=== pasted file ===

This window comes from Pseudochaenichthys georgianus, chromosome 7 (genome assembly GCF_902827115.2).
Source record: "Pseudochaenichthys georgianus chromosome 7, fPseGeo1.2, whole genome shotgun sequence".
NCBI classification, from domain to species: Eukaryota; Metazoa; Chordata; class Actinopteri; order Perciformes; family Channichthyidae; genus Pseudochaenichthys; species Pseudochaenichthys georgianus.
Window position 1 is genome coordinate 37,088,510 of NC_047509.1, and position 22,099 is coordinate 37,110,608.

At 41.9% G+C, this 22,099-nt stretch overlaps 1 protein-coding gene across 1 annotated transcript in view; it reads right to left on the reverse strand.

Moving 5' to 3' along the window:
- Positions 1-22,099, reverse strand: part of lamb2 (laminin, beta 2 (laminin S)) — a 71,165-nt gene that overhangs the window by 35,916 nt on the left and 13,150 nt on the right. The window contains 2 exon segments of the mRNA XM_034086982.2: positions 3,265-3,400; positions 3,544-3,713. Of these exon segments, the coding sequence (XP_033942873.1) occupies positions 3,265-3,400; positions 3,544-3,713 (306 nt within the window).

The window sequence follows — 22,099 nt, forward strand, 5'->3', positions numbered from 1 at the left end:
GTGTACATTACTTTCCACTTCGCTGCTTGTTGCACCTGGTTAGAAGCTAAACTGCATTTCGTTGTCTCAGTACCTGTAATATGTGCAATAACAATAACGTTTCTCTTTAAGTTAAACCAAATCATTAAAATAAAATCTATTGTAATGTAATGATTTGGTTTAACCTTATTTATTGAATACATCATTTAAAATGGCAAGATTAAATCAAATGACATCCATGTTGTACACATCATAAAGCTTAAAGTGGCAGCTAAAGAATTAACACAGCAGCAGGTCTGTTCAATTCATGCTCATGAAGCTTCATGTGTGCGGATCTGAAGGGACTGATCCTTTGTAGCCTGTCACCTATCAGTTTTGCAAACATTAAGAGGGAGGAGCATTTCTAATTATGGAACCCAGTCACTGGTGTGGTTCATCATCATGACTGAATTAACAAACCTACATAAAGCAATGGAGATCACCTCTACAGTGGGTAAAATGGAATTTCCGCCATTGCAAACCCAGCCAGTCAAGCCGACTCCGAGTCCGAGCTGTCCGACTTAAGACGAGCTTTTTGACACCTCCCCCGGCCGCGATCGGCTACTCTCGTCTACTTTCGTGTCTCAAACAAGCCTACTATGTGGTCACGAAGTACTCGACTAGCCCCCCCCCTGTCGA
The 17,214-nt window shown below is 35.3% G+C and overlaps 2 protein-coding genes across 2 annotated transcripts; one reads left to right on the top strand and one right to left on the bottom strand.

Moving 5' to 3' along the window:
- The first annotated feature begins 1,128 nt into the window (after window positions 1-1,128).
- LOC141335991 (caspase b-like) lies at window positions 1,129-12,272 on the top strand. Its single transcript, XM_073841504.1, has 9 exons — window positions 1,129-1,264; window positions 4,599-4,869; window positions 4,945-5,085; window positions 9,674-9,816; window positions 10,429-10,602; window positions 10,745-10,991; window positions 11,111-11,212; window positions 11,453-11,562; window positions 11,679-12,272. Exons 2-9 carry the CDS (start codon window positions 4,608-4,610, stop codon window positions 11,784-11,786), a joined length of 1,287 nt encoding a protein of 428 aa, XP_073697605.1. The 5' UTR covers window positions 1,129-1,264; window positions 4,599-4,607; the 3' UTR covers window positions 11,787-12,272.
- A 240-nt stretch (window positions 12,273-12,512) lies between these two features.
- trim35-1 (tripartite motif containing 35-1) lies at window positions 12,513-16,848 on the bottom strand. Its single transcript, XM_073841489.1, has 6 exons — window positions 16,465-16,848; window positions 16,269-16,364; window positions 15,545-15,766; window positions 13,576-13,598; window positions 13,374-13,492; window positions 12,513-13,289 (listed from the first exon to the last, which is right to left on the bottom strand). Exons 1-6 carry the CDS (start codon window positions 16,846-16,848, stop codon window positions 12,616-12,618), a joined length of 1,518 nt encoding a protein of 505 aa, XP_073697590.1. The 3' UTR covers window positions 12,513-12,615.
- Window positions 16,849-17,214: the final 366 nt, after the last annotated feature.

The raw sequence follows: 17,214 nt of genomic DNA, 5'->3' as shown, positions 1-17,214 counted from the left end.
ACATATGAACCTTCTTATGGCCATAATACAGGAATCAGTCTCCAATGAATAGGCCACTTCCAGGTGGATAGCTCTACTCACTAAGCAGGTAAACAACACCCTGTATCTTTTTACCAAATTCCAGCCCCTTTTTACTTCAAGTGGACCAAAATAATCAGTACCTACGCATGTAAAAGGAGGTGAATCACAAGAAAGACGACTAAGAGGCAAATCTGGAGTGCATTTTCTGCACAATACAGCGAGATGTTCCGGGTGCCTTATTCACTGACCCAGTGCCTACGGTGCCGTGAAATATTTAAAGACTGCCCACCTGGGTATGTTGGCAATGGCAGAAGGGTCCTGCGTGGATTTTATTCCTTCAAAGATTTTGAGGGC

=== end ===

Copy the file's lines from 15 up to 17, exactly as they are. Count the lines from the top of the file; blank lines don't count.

- trim35-1 (tripartite motif containing 35-1) lies at window positions 12,513-16,848 on the bottom strand. Its single transcript, XM_073841489.1, has 6 exons — window positions 16,465-16,848; window positions 16,269-16,364; window positions 15,545-15,766; window positions 13,576-13,598; window positions 13,374-13,492; window positions 12,513-13,289 (listed from the first exon to the last, which is right to left on the bottom strand). Exons 1-6 carry the CDS (start codon window positions 16,846-16,848, stop codon window positions 12,616-12,618), a joined length of 1,518 nt encoding a protein of 505 aa, XP_073697590.1. The 3' UTR covers window positions 12,513-12,615.
- Window positions 16,849-17,214: the final 366 nt, after the last annotated feature.

The raw sequence follows: 17,214 nt of genomic DNA, 5'->3' as shown, positions 1-17,214 counted from the left end.